ELEC 101
Prof. Rich Kozick
February 12, 1998

## Laboratory 4 Operational Amplifier Applications

In this lab, will experiment with useful circuits that use the operational amplifier. In particular, we will look at the inverting amplifier, a summing amplifier, and we will begin to study a digital-to-analog (D/A) conversion circuit. The D/A converter will be completed next week for lab.

The goals in this lab are to gain a better understanding of how op amp circuits work, as well as to wire and test the circuits. Some parts of this lab assignment ask you to analyze a circuit. Please include that analysis in your lab notebook, and briefly discuss your analysis with the lab instructor or lab assistant.

## 1. Electronic Lessons on Op Amps

Execute the three electronic lessons on op amps that are contained in the Exploring Electrical Engineering program. The lessons are located under the menu Elements, submenu Amplifiers, with names Introduction, Op Amps - General, and Op Amp Inverter. You do not have to perform the quizzes at this time. However, if you find these lessons helpful, feel free to run through these lessons at your own pace at any time.

## 2. Inverting Amplifier

Consider the inverting amplifier circuit shown in Figure 2.15 on page 75 of the Bobrow text.
1. Repeat the analysis that leads to the result that the output voltage vo is related to the input voltage vs according to vo = -(R2 / R1) vs.

2. Suppose you want to design an inverting amplifier with gain = -(R2 / R1) = -10. Ideally, any resistor values that satisfy R2 = 10 R1 will work. However, with real op amp circuits, the resistor values need to be chosen with some care. What would be different in the circuit if R1 = 1 ohm, R2 = 10 ohm versus R1 = 1 k ohm, R2 = 10 k ohm?

Look at the data sheet for the National Semiconductor LM 741 Op Amp, which is available on the Web at http://www.national.com/pf/LM/LM741.html
What is the maximum current that the 741 op amp can provide into and out of its output terminal? In order to satisfy this limitation, what size resistors should be chosen for R1 and R2?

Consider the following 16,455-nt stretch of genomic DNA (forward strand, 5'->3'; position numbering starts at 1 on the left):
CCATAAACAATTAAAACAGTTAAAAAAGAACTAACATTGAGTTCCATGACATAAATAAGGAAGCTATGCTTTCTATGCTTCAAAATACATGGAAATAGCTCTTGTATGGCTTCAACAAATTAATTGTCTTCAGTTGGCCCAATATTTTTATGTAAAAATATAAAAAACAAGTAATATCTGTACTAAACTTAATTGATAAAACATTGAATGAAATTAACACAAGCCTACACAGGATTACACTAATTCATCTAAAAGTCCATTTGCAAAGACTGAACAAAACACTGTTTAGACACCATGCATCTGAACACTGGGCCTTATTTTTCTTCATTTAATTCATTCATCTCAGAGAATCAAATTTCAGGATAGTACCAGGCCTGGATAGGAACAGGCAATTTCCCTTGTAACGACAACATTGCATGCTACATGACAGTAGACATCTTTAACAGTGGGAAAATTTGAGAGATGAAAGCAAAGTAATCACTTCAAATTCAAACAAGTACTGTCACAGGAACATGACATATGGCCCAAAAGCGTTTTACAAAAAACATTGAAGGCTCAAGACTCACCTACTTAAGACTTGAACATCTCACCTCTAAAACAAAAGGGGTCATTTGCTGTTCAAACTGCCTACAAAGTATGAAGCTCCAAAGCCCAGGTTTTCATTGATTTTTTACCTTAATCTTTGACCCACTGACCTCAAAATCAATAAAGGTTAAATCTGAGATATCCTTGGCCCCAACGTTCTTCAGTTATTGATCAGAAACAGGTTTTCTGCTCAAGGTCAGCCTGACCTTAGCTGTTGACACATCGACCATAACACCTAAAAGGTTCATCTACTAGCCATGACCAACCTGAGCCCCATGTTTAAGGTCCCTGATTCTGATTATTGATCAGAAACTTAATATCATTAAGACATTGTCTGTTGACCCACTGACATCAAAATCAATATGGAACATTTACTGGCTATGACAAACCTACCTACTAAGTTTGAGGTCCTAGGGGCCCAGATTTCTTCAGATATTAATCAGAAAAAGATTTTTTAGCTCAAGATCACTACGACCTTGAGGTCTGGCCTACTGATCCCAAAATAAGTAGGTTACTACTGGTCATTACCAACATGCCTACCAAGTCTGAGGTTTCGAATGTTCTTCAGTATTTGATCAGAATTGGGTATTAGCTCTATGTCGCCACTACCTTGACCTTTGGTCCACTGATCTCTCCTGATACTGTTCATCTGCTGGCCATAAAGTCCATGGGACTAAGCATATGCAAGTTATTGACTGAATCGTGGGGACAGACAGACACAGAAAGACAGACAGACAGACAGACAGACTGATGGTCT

Important: Record your result clearly in your lab notebook, and keep this in mind whenever you are choosing resistor values in an op amp circuit.

3. Using the 741 op amp integrated circuit (IC) in your lab kit, design and set up inverting amplifiers with "gains" vo / vs = -1, -2, and -10. For each case, measure the output voltage vo for several positive and negative input voltages vs. Are there any limitations to these circuits? In other words, are there circumstances under which the desired gain is not achieved?

4. Suppose you want to design an inverting amplifier with a variable gain using a potentiometer (pot) whose resistance varies from 100 ohms to 10 k ohms as a dial is turned. (This might be used for a volume control in a radio.) Should the pot be placed at R1 or R2? A microphone, speaker, and pot will be supplied so that you can demonstrate an amplifier with a variable gain.
Record your circuit designs, measured results, and explanations in your lab notebook.

## 3. A Summing Amplifier

Many applications require that two or more signals be added while also being amplified. This need arises frequently in audio systems. For example, in a music performance, we might have several microphones, each connected to a different singer or instrument. A "mixing panel" is usually available that allows each microphone signal to be amplified separately before being added and sent to the speakers.

An op amp circuit that amplifies and adds signals is shown in Figure 2.17 on page 77 of the text. Let us generalize the circuit slightly by replacing the resistors R1 by different resistors Ra and Rb connected to the input sources va and vb, respectively.